House Democratic Whip Mike Hanna, D-Clinton, said it may be hard for Democrats to support a deal in which companies like Exxon Mobil Corp. — a major gas-exploration company — will not pay more, but every resident will when they buy everything from a car to an outdoor grill.
"Here's the thing: When it comes to fracking for natural gas in Pennsylvania, there are two ways we can go. We can follow the lead of our neighbors to the north, New York State, and ban fracking altogether. And there's a powerful argument for doing that. Over the summer, a series of scientific studies -- including two in Pennsylvania -- found that living near a fracking rig is linked to increased cases of cardiovascular hospitalizations, low birth weight and congenital heart defects. That these reports didn't generate bigger headlines speaks to the fact that most of us have already come to accept the idea that fracking is bad for you. But it's not realistic to expect Pennsylvania to ban fracking at this stage -- the industry is too entrenched, and too politically connected. To justify its continued existence in the Keystone State, however, Big Oil and Gas needs to 1) accept much tighter regulation, amid signs that the Wolf administration is doing exactly that and 2) pony up and pay their fair share in taxes. It's been said many times before, but let's re-visit this: Pennsylvania is the only one of the 15 biggest energy-producing states without a severance tax on natural gas production. The fact that it still isn't -- even at a time when lawmakers want YOU to dig deeper in your wallet every time you go to Costco -- simply boggles the mind.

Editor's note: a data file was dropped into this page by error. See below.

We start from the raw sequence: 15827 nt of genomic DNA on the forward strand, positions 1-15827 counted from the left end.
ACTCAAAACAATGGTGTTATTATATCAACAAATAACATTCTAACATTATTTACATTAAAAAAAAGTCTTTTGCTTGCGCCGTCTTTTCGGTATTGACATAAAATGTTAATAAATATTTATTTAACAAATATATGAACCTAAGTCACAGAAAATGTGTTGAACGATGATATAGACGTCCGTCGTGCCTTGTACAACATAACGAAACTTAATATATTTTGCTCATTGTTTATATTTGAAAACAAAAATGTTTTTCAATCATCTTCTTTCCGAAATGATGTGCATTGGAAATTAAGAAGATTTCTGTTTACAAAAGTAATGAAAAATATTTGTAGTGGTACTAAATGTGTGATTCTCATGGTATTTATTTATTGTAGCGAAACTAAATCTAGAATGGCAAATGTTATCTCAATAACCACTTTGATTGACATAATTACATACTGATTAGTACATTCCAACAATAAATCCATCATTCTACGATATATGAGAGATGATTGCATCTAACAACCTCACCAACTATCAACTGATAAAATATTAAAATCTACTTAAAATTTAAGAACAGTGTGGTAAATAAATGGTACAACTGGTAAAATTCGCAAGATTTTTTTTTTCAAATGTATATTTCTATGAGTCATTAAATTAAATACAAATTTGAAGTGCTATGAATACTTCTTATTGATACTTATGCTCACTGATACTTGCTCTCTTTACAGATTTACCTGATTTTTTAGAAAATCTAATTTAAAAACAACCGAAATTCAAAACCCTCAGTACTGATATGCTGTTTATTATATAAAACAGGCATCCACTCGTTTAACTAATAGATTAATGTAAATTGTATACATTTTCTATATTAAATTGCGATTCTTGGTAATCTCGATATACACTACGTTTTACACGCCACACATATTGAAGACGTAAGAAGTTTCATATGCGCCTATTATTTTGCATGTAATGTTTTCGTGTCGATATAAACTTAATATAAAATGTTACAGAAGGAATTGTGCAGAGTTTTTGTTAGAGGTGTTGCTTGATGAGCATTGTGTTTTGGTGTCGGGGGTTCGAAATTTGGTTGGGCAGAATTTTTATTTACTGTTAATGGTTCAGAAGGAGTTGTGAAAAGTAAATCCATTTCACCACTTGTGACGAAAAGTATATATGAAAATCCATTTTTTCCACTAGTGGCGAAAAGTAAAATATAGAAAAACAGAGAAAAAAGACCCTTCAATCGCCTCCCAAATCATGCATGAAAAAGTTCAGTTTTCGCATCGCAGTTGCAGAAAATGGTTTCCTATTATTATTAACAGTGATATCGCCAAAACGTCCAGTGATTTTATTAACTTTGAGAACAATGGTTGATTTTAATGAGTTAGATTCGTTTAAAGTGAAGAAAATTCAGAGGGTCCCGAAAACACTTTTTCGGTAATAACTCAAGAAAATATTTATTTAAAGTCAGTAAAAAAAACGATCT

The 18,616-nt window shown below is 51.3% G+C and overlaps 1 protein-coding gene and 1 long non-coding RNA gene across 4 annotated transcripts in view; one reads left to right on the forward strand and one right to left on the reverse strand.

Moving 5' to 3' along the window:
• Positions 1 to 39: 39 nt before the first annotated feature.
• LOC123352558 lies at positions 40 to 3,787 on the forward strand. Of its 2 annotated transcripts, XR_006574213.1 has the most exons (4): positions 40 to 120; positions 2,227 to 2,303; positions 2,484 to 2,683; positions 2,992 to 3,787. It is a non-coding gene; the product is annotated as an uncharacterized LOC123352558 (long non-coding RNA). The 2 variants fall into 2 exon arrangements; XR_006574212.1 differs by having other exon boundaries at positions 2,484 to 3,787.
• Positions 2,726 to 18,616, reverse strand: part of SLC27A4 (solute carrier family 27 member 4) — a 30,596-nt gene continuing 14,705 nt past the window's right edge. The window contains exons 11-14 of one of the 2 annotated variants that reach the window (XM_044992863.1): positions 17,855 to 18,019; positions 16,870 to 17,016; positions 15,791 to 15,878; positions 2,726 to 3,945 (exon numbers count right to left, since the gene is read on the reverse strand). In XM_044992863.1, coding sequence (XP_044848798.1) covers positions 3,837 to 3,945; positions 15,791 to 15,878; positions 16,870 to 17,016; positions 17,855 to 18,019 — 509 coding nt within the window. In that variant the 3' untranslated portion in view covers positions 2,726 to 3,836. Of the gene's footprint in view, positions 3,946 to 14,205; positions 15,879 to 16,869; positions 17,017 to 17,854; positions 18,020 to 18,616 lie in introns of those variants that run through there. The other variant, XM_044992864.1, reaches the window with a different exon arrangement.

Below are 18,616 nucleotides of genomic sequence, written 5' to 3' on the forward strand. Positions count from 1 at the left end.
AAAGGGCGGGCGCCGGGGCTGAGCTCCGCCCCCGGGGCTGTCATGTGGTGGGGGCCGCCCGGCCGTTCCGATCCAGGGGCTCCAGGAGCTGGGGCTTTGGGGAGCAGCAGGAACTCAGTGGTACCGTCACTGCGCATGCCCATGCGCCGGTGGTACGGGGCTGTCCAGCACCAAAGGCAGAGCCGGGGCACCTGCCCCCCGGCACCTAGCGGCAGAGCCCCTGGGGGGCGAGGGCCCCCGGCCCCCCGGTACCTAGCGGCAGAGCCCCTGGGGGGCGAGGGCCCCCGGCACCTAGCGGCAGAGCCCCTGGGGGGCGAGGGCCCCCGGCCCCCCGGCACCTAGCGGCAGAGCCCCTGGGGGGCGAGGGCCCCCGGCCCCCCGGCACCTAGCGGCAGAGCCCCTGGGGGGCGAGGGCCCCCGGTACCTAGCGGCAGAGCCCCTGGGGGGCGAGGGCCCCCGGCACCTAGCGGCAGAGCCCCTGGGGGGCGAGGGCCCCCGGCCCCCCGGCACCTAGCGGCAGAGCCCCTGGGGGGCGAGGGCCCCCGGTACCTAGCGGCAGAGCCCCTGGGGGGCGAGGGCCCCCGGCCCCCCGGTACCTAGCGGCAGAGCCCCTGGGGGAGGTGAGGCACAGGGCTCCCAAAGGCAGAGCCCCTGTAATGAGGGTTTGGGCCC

Aerial view of a Marcellus Shale drilling operation near Waynesburg, Pa.
How does that happen? It's easy. For a number of years, Pennsylvania has a governor and legislature that was bought and paid for by the energy lobby. Then in 2014, Gov. Wolf was elected with a promise to impose a natural gas severance tax and use some of the proceeds for our underfunded public schools. Which means we now only have a legislature that was bought and paid for by Big Oil and Gas. Which is more than enough. I mean, maybe if YOU had flown Sen. Joe Scarnati to see the Steelers in the Super Bowl in 2010, then you might now be the one saving a few bucks on your new gas grilll. But you didn't send Scarnati to the Big Game. Consol Energy did. As some have pointed out, the fracking industry is in a downward trend right now, thanks to falling energy prices. It's pretty obvious that a severance tax would never have raised all the money that's needed to achieve the goals of boosting school aid while lowering property taxes. But it would have mitigated the sales tax hike on consumers. And there's a bigger point: Fairness. Right now, the politically wired natural gas industry is hitting the Daily Double of polluting our air and water while not even paying taxes even as it does in ultra-conservative "small-government" states like Texas or Wyoming.
Face it, Pennsylvania. You can change the governor...but you're still getting fracked."